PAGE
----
Why is it a bigger deal than searching a suitcase or purse? Honestly, no matter which country you come from, you can walk around a street and ask people "If you were to let a cop search the contents of your laptop harddrive or your purse/suitcase, which would you prefer they search?" I'm sure you would find more people would let them search their computer. I've already asked several people at home and in my office this question and I've yet to find a person that said they would prefer that they search their purse/suitcase. The fact is, unless you live a very digital lifestyle, a computer is no more personal to people than their luggage.

    Let me give you an example... the last time I was searched in an airport, in my bag there was a novel and a sketch pad... the officer flipped through the pages of both of these books (presumably to see if I was hiding a weapon)... the sketch pad had things that are significantly more personal to me (and some embarrassing) than anything on my laptop. However, do you think I could go in front of a court and argue that the sketch pad is an extension of my mind or my home?

    The only reason I've been so relaxed about this whole issue of my rights being violated in this case is because I don't feel that they're any more violated than they were when I was pulled aside and had my bags searched. That's my feeling about it... your feeling appears to be that your laptop is more private, and I could show you a dozen people around me that feel their bags are more private... so all opinions aside on what is private and what is not... why don't we talk about the real issue here? There is nothing serious to gain out of searching people's computers and it will never amount to anything more than a hassle for the innocent. The criminals will get around it so easily that it's not worth any amount of the time or money that it will eventually cost me. That's it... don't ask me to care more about the embarrassed person having all his porn sites viewed in front of him than I care about the person who has her sex toy turned on in front of them because it was sitting in their bag.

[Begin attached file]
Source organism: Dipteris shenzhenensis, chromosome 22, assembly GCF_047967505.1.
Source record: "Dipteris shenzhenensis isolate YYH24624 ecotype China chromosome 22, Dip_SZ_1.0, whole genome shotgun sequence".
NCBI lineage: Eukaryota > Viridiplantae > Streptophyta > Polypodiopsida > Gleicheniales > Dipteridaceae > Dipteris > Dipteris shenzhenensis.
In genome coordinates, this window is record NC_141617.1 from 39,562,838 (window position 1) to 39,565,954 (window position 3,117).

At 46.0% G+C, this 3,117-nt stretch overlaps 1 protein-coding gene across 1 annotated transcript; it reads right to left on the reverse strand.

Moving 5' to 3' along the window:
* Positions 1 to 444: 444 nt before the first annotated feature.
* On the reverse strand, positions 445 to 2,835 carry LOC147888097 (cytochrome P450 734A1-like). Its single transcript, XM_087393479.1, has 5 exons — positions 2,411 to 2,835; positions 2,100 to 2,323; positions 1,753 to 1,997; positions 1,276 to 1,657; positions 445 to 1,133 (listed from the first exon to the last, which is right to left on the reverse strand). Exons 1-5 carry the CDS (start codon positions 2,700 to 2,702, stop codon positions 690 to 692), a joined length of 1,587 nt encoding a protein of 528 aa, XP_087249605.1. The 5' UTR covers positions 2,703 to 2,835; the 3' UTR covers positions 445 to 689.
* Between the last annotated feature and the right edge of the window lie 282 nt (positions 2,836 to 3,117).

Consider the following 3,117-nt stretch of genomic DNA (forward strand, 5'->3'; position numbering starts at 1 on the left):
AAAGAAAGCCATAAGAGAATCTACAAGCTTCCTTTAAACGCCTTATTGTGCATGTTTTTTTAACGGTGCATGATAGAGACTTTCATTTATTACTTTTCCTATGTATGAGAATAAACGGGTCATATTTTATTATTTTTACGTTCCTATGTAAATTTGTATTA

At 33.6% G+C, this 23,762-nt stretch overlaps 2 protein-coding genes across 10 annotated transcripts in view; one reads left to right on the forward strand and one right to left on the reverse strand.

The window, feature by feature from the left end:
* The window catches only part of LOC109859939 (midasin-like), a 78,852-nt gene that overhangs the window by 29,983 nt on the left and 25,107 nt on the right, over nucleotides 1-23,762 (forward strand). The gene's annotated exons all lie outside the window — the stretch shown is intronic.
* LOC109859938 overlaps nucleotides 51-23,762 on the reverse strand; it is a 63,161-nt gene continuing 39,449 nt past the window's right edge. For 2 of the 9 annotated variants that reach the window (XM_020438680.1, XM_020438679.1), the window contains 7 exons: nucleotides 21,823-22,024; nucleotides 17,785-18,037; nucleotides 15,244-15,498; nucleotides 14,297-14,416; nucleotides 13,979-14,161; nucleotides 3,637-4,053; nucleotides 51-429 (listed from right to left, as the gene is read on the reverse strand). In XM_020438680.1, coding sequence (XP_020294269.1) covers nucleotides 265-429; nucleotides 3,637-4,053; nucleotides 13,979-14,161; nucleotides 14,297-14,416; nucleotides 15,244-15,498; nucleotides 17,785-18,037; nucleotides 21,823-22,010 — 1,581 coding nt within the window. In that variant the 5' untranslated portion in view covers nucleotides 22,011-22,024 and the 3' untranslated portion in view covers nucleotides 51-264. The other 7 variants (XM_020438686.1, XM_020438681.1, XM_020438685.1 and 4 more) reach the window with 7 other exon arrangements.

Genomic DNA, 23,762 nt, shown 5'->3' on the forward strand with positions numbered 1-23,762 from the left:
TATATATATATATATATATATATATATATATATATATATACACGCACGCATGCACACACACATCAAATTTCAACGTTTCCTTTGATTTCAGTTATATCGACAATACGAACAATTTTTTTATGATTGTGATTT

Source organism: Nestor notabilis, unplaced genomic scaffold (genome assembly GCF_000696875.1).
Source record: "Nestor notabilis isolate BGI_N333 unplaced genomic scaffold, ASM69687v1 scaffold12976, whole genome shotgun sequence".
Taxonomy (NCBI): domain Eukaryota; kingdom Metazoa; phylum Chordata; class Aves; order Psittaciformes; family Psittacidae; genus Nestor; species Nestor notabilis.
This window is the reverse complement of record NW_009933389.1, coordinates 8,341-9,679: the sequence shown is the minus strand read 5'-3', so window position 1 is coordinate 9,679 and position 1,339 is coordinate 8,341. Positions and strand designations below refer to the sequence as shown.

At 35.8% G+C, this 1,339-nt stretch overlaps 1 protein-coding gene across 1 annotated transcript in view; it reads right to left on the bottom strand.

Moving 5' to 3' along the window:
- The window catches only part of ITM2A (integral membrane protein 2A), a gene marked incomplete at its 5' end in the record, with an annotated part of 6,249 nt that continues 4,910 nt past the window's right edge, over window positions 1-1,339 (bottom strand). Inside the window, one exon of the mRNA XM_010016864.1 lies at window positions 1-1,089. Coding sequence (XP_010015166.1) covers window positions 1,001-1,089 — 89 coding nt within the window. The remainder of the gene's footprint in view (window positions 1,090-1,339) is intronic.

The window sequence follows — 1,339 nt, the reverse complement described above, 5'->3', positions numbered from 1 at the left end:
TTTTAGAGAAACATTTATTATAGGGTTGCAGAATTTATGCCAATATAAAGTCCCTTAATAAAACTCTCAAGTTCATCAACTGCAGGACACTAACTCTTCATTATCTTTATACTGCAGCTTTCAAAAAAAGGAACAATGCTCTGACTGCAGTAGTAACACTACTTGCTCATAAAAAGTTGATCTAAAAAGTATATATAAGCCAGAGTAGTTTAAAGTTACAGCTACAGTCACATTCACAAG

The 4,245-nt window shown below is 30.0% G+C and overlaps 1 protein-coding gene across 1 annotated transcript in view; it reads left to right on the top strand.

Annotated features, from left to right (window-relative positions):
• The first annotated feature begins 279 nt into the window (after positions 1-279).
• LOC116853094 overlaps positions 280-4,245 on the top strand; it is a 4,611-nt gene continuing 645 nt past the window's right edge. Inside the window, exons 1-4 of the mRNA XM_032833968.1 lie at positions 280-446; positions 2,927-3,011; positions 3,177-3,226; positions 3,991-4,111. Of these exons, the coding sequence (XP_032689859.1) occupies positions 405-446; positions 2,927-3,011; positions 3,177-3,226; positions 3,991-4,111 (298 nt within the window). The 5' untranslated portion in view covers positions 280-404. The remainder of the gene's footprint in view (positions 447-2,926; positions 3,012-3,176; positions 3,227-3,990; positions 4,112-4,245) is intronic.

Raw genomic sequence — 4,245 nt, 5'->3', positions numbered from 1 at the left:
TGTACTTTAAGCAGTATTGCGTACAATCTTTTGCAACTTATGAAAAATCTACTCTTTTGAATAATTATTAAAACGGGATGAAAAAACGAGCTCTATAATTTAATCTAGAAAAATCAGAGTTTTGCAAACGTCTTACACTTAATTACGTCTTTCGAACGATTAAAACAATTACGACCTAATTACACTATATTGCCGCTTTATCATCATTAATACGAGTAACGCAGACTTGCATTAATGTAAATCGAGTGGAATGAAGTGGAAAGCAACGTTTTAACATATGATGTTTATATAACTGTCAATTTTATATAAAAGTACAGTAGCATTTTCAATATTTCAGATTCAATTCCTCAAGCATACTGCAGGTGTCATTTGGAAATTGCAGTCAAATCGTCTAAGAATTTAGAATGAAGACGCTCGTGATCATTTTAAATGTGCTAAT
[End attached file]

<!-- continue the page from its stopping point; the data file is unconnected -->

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  14. #44
    Captain Crash brewbuck's Avatar
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    Quote Originally Posted by maxorator View Post
    Even in the Soviet Union our privacy was protected better (sorry for this traditional comparision, but it pretty well shows how mad this crap is). USA is turning into a jail.

    Weird. In Estonia, non-citizens have rights too. As in Free Land it is meant that you're free from any rights?
    The US makes a legal distinction between "human rights" and "Constitutional rights." The protection against search and seizure is a Constitutional right, so it only applies on U.S. soil and only to U.S. citizens.

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    Reverse Engineer maxorator's Avatar
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    Quote Originally Posted by brewbuck View Post
    The US makes a legal distinction between "human rights" and "Constitutional rights." The protection against search and seizure is a Constitutional right, so it only applies on U.S. soil and only to U.S. citizens.
    Brewbuck, I have a feeling that you're not right about this. Even in Estonian constitution the same privacy rights are for both citizens and non-citizens. There are quite few things that apply only to citizens here: like the right for retirement pension, right to work in governmental institutions, may not be sent away from the country, rights to receive some kinds of information, right to be in parties. This is pretty much the whole list and I think in USA non-citizens have most of the constitutional rights too, as SlyMaelstrom said.